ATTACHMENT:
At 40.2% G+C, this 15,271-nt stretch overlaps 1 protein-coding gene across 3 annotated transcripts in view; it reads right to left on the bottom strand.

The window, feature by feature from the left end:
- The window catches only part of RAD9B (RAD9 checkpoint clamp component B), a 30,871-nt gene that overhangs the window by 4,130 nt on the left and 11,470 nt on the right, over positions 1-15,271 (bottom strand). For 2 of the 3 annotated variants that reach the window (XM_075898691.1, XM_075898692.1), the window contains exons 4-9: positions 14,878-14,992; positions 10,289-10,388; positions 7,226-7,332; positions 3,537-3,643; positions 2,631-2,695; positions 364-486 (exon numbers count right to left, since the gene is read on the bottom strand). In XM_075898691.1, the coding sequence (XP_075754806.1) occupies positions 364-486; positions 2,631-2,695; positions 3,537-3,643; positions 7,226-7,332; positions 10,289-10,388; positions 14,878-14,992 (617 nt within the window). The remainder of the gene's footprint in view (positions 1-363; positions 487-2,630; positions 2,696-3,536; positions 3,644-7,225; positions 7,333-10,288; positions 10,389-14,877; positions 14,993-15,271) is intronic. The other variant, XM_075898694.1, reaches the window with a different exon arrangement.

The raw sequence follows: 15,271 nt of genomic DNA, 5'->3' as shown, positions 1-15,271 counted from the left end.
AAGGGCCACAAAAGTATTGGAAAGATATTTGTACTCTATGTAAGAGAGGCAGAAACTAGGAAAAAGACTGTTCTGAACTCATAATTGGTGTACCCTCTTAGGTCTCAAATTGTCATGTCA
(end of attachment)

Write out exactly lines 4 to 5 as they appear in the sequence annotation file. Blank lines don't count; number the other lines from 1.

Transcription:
The raw sequence follows: 15,271 nt of genomic DNA, 5'->3' as shown, positions 1-15,271 counted from the left end.
AAGGGCCACAAAAGTATTGGAAAGATATTTGTACTCTATGTAAGAGAGGCAGAAACTAGGAAAAAGACTGTTCTGAACTCATAATTGGTGTACCCTCTTAGGTCTCAAATTGTCATGTCA